TUC tells government to learn manufacturing lessons from Germany

Posted on 18 Jan 2012

Ministers who want to re-balance the economy could learn much from the German approach to industry, says a new report published by the Trades Union Congress on 17 January.

It said that if the UK is to end its over reliance on the financial services a renaissance in manufacturing needs to take place.

The ‘German lessons: developing industrial policy in the UK’ report looked at how the government’s approach to industry in Germany and the UK has differed since 1945.

The report came up with a number of suggestions as to how a more strategic, intelligent and active approach to government industrial policy could reap huge dividends for British manufacturing and the UK economy.

It said that there there was a a great deal of emphasis on large firms and on the very smallest companies in the UK, but little thought or support given to medium-sized enterprises.

Yet in Germany, the ‘Mittelstand’ – a network of mainly family-owned mid-sized companies – is the backbone of the economy and a crucial part of the German supply chain.

The report argues that Germany’s economic system, which brings management and workers together and has a strong positive role for unions and employers, gave the country’s firms a very definite advantage as the global economic slowdown began to take hold.

The TUC publication also says that talented graduates in the UK are less likely to choose a career in industry than they are in Germany, and this combined with a three-year vocational training programme provides a massive boost to the country’s manufacturing firms.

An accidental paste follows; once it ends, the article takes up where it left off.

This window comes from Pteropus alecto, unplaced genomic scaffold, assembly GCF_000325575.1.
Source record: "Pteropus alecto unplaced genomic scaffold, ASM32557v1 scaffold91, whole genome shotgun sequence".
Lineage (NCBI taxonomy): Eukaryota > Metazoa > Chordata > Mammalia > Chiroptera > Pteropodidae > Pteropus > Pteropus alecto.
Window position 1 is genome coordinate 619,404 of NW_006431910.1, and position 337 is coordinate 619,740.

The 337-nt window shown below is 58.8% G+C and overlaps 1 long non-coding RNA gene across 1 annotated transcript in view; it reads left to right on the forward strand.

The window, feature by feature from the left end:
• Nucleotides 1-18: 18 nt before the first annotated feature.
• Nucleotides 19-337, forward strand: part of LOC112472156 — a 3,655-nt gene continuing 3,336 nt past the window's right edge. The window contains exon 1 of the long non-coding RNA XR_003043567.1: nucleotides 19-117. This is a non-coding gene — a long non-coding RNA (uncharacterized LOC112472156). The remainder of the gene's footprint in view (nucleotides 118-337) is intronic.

Britain’s relative lack of apprenticeship schemes, which has typically been a key entry route into industry, lags considerably behind its German counterpart despite a recent drive that has been supported by Prime Minister David Cameron.

Around 40% of school leavers are taken on as apprentices by German employers for three years, whereas in the UK only 6% of 16-18 year olds were on apprenticeships in 2010 and most of these were for little more than a year.

TUC general secretary Brendan Barber said: “The UK has much to learn from Germany – it is the powerhouse of the European economy and its politicians have never lost sight of the value of their manufacturing sector.

Mr Barber added: “Too much government policy has amounted to little more than tinkering at the edges, when what we really need to deliver a vibrant industrial sector is a new active, interventionist approach to manufacturing.”

The TUC’s stance is that it’s not too late for British manufacturing and that a new approach to skills, investment and procurement could help to improve the state of manufacturing in the UK.

Read a blog by Unite’s Tony Burke on the unions’ view of the need to emulate Germany’s industrial strategy